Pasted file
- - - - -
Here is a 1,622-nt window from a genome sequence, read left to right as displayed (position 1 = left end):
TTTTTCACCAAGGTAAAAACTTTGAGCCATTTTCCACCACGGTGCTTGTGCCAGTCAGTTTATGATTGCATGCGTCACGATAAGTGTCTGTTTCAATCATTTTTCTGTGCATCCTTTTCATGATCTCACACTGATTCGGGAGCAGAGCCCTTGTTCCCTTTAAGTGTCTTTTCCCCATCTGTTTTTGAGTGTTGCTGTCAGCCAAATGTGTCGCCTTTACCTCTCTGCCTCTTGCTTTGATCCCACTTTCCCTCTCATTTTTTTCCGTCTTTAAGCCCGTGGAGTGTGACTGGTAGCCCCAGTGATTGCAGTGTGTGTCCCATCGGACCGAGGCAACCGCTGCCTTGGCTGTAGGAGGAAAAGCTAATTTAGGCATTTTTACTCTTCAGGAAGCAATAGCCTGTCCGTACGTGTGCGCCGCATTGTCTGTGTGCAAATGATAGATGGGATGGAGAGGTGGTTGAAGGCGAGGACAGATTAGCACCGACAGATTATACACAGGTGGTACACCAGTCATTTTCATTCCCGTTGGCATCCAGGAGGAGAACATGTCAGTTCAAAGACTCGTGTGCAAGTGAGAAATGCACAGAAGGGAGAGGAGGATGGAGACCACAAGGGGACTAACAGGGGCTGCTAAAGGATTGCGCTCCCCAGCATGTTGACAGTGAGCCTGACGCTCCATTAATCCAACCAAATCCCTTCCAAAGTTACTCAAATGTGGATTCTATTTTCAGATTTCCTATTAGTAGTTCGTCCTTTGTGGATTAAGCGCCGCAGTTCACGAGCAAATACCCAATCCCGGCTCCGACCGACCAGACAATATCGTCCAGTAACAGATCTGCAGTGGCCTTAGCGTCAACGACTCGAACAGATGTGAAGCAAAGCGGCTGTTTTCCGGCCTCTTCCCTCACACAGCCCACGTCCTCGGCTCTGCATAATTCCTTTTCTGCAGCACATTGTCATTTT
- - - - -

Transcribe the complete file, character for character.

Here is a 1,622-nt window from a genome sequence, read left to right as displayed (position 1 = left end):
TTTTTCACCAAGGTAAAAACTTTGAGCCATTTTCCACCACGGTGCTTGTGCCAGTCAGTTTATGATTGCATGCGTCACGATAAGTGTCTGTTTCAATCATTTTTCTGTGCATCCTTTTCATGATCTCACACTGATTCGGGAGCAGAGCCCTTGTTCCCTTTAAGTGTCTTTTCCCCATCTGTTTTTGAGTGTTGCTGTCAGCCAAATGTGTCGCCTTTACCTCTCTGCCTCTTGCTTTGATCCCACTTTCCCTCTCATTTTTTTCCGTCTTTAAGCCCGTGGAGTGTGACTGGTAGCCCCAGTGATTGCAGTGTGTGTCCCATCGGACCGAGGCAACCGCTGCCTTGGCTGTAGGAGGAAAAGCTAATTTAGGCATTTTTACTCTTCAGGAAGCAATAGCCTGTCCGTACGTGTGCGCCGCATTGTCTGTGTGCAAATGATAGATGGGATGGAGAGGTGGTTGAAGGCGAGGACAGATTAGCACCGACAGATTATACACAGGTGGTACACCAGTCATTTTCATTCCCGTTGGCATCCAGGAGGAGAACATGTCAGTTCAAAGACTCGTGTGCAAGTGAGAAATGCACAGAAGGGAGAGGAGGATGGAGACCACAAGGGGACTAACAGGGGCTGCTAAAGGATTGCGCTCCCCAGCATGTTGACAGTGAGCCTGACGCTCCATTAATCCAACCAAATCCCTTCCAAAGTTACTCAAATGTGGATTCTATTTTCAGATTTCCTATTAGTAGTTCGTCCTTTGTGGATTAAGCGCCGCAGTTCACGAGCAAATACCCAATCCCGGCTCCGACCGACCAGACAATATCGTCCAGTAACAGATCTGCAGTGGCCTTAGCGTCAACGACTCGAACAGATGTGAAGCAAAGCGGCTGTTTTCCGGCCTCTTCCCTCACACAGCCCACGTCCTCGGCTCTGCATAATTCCTTTTCTGCAGCACATTGTCATTTT